6. Divide the dough into twelve buns (about 2 ounces / 60g each). Shape each bun by kneading the dough in on itself to create a smooth taught surface and place seam side down onto the baking sheet about 1cm (1/2 inch) apart. Cover with oiled cling film and leave to prove for 20 minutes or until doubled in size.
  7. To make the crosses, mix together the flour, honey and enough water form a thick paste (2-2 ½ tablespoons) that is runny enough to pipe but still holds its shape. To make the egg wash, beat the egg with the milk and pass it through a sieve.
  8. Once the buns have doubled in size, heat the oven to 400F/200C and brush over the egg wash.
  9. Fill a piping bag fitted with a 3mm (1/8 inch) icing tip or snip off the end to make a small hole. Pipe each bun with a cross.
  10. Bake for 15 minutes or until risen and golden. Brush with the reserved honey syrup and transfer to a wire rack to cool.  Serve split and toasted with lots of butter.


Why April loves this recipe

Hot cross buns are deliciously sweet, spiced and fruited baked treats that are best served toasted with lots of butter. They are a favourite Easter tradition in the UK, but I love them so much that I’ve been known to eat them for breakfast or at any time of the day as early as January. The shops here are always coming up with new twists on the traditional combination of sultanas, currants, candied peel and mixed spice, adding flavors like cranberries, orange and even chocolate. For this recipe I‘ve kept things simple with plumped-up, honey-soaked currants and milk infused with warming cardamom. Perfect with a cup of tea and not just for Easter.   (Portrait by  Danielle Wood)


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  • I’ll have to settle for the store bought buns my husband brought home. Just too busy this weekend but as soon as my head is done spinning I will try this!

    They look so good and the ingredients sound so right. My favourite way to eat them is warm with too much butter ;) and marmalade or honey drizzled all over. With a freshly brewed cup of coffee it is hard to stop at just one.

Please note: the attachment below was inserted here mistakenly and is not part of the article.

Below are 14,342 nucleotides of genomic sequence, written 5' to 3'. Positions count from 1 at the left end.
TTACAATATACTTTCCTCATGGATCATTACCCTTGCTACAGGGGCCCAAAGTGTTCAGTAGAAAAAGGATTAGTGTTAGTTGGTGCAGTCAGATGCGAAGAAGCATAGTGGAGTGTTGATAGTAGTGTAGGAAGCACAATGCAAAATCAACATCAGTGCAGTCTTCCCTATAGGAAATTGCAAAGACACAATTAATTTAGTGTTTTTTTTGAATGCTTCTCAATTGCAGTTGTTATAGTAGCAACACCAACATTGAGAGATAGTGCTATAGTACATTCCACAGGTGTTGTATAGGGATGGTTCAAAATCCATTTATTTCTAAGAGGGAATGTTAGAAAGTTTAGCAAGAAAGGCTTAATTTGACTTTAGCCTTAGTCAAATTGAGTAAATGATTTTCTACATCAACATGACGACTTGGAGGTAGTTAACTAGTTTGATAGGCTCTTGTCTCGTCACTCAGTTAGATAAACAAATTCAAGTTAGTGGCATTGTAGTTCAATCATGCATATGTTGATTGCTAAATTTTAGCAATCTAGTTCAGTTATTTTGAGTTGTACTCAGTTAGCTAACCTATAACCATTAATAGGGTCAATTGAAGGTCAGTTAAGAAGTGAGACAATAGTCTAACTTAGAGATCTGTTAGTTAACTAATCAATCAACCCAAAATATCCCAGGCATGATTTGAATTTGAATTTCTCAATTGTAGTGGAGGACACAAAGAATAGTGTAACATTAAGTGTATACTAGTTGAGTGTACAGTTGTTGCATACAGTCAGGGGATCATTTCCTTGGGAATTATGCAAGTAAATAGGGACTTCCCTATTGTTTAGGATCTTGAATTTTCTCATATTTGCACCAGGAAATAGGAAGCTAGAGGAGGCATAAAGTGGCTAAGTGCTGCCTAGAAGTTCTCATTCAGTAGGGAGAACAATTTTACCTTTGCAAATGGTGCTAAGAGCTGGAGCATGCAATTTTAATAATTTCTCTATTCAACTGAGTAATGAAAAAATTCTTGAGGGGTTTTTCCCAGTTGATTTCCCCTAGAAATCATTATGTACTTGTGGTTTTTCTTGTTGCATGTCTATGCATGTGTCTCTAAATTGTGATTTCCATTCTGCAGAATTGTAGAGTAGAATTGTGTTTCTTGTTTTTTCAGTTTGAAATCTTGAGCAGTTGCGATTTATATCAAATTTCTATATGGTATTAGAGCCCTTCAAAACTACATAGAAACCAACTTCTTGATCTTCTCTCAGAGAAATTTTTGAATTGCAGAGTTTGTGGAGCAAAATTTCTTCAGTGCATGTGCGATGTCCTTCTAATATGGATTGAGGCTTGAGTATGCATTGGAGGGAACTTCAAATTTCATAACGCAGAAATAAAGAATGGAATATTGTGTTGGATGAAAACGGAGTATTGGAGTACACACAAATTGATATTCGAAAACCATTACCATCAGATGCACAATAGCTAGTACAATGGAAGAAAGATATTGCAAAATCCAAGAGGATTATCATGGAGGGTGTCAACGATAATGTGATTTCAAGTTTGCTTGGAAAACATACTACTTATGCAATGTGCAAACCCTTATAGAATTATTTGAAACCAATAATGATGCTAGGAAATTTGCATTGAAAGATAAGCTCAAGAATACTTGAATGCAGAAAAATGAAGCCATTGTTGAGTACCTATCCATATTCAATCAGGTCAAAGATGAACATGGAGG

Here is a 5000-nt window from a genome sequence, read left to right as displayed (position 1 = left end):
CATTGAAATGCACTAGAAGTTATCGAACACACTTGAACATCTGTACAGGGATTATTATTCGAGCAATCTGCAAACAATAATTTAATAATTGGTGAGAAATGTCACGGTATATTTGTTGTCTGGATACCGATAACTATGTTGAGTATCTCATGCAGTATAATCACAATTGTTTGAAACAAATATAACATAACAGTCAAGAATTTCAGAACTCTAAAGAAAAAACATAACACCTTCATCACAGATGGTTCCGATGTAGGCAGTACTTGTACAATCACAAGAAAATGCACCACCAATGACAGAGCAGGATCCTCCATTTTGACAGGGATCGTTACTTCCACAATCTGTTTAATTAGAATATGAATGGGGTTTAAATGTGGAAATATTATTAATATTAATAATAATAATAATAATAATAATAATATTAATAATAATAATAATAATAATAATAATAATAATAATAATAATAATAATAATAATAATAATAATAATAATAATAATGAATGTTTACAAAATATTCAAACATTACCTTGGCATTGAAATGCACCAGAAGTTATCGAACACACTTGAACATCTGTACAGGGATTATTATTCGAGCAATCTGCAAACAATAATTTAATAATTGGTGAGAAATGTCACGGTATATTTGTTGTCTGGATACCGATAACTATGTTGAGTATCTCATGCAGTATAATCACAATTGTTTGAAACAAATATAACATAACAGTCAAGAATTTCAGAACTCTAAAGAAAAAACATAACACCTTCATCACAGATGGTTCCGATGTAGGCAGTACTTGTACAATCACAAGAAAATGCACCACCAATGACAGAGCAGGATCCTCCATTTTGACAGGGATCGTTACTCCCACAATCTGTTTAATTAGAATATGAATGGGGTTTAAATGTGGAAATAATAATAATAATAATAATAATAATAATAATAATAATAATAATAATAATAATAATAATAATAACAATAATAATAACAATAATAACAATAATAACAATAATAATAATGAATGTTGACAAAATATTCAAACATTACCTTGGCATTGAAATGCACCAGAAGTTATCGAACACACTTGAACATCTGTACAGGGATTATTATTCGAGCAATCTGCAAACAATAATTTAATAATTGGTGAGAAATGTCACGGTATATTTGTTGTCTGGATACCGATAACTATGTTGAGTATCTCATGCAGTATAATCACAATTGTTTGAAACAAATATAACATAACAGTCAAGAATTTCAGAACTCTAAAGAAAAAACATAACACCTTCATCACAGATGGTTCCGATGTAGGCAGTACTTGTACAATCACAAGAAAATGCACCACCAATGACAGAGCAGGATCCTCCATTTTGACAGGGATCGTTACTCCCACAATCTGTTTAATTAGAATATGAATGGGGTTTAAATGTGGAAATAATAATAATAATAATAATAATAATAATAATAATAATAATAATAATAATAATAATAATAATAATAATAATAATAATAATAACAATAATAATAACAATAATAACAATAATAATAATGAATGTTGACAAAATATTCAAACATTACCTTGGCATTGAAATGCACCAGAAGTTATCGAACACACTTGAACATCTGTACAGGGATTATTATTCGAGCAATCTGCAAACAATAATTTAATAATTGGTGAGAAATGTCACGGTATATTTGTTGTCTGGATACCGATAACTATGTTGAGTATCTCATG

• I tried these out last night and they are really fantastic! Just one thing- I think the amounts listed for the flour paste seem incorrect. Maybe it’s supposed to be tablespoons of oil and honey and not teaspoons? With the measurements listed, I did not get anything close to a paste- more like a bit of water drizzled on dry sand. Tasty nonetheless!

  • I made this recipe for Easter brunch. The spiced flavor was just right – not too much, not too little. I served mine with apricot preserves, which complemented, rather than overpowered the buns’ subtle flavor. I was expecting these would only be good just out of the oven, but I’m still enjoying them 24 hours later. I followed the recipe, except that I used ‘whole cardamom’ instead of pods and I used regular white flour instead of bread flour. Also, the recipe doesn’t mention removing the cardamom pods from your milk mixture, but I just assumed that was the deal, so I fished out my whole cardamom out before adding the milk to the flour mixture. I had a bit of difficulty getting the currants to fold into the firm dough. Also, during the 20-minute proofing and later in the oven, my buns kept wanting to split apart, so they looked more like Red Lobster’s cheddar biscuits than the buns pictured here. This recipe is a bit time intensive, but if I try it again, I’ll be sure to use bread flour and will line my cookie sheet with parchment paper to prevent burning on the bottom.